Monday, August 4, 2008

The LDS Temple Ceremony

I have known that I wanted to be married in the temple since I was a very young girl and it's kind of hard to believe that after so many years of waiting to go inside, my time is almost here!

I must admit that this is a post I have been apprehensive about writing, as the private religious ceremony which occurs in Latter-day Saint temples is a confusing topic for many that I am not quite sure how to explain. I hope that my fellow LDS readers will help me in the comments section as I attempt to explain what we do, and why we do it.

The Church of Jesus Christ of Latter-day Saints, or the LDS church, also known as the Mormons, has 140 temples built or in construction around the world. To quote the website directly "Inside [the temple], members learn more about the purpose of life and make covenants to serve Jesus Christ and their fellow man. In addition, they participate in religious ceremonies that reach beyond mortality, such as baptisms on behalf of deceased ancestors and eternal marriage." Due to the extremely sacred nature of these buildings only worthy members of our church who have obtained a recommend may enter. Any member of our church can get a recommend by answering a series of questions to assess personal worthiness during an interview with a church authority. Men usually receive a recommend before they serve a mission at 19, and women receive theirs if they serve a mission at 21, or right before they get married.

Only members with a current temple recommend are allowed to come inside the temple for the sealing and the marriage ceremony, which means that the majority of our friends and family will be unable to witness our marriage. Some of you may be familiar with this concept if you have had friends or family members getting married who have told you that you would be unable to witness the marriage. As a couple, we have had to deal with this personally, since That Groom's parents are not members of our church and therefore will be unable to attend the sealing/marriage ceremony.

It is very difficult to tell someone that they will be unable to personally witness such an important event, but That Groom's parents have been very understanding and supportive of our decision to marry in the temple. The private nature of this ceremony is actually the reason why we are having a separate ring ceremony as well. This ring ceremony will allow us to share our feelings for one another and about marriage with all of our guests, whether LDS or not.

What goes on inside of the temple is so sacred that it is not discussed with anyone who does not have a recommend. This means that I have never seen or participated in the sealing ceremony that I will be doing with That Groom on October 11th. Although some brides might lament the loss of the ability to personalize the ceremony, I believe in this process and have never wanted to be married anywhere else. I want to be sealed in the temple because I believe that a marriage done by sealing will last forever, and that we will never have to say "till death do us part".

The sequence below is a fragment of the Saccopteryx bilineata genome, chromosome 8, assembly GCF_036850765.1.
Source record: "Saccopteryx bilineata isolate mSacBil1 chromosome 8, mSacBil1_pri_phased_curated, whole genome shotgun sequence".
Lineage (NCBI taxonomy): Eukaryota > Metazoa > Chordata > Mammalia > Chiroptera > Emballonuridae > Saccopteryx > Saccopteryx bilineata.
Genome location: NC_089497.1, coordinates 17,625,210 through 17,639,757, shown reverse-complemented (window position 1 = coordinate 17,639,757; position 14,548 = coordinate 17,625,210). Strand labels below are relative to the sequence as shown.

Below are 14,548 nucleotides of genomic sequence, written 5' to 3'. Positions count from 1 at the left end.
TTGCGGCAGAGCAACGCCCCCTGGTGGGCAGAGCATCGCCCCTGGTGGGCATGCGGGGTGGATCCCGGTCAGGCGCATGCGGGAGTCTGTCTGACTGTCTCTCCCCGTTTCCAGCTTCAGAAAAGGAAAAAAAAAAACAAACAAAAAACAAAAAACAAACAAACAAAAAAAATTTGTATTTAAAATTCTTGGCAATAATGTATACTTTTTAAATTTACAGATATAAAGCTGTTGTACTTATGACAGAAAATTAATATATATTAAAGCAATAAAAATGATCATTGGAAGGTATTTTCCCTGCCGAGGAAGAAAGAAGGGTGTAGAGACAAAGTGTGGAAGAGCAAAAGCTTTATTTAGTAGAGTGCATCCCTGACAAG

Guilty Secret said...

I really enjoy these posts as I find your religion (like most others) quite fascinating. I think it's great that you're trying to explain these detail as well as you can.

I'm also very happy for you that Suavacado's parents are being so understanding and I think the ring ceremony idea is brilliant... will you be telling us more about that too?

Blablover5 said...

This reminds me of an episode I caught of that MTV show "Engaged and Underaged (though how being 21 makes you underage I have no idea)"

One was gonna get married in the Temple and it was the grooms parents who couldn't watch and she threw a conniption fit about having to have a ring ceremony for his.

I don't know if I can really imagine just how hard it would be to have to tell people that they can't come to your wedding but it sounds like everyone is being very mature about it. Good luck with it all.

ClaysJenna said...

I think you did a great job on explaining everything. I went through a similar ordeal, however we were married civily and then a year later went through the temple but it was still hard to explain why we wanted this and why his parents could not be present. They were very understanding in the end and even came to the temple and waited for us to come out. p.s. I would love your sister to do my baby's pictures. Is she in Utah? Is she willing? She does beautiful work as well. Let me know how it would work with her. Does she have a minimum print purchase amount or anything?

Jennifer said...

This is the post I've been waiting for! Although I am a bit disappointed that you can't share more, but I respect your faith and now I know you don't know either!! I think there is something wonderfully mystical and beautiful about being "surprised" by your ceremony, but knowing family and friends have gone through this before you. I guess that is Faith in action.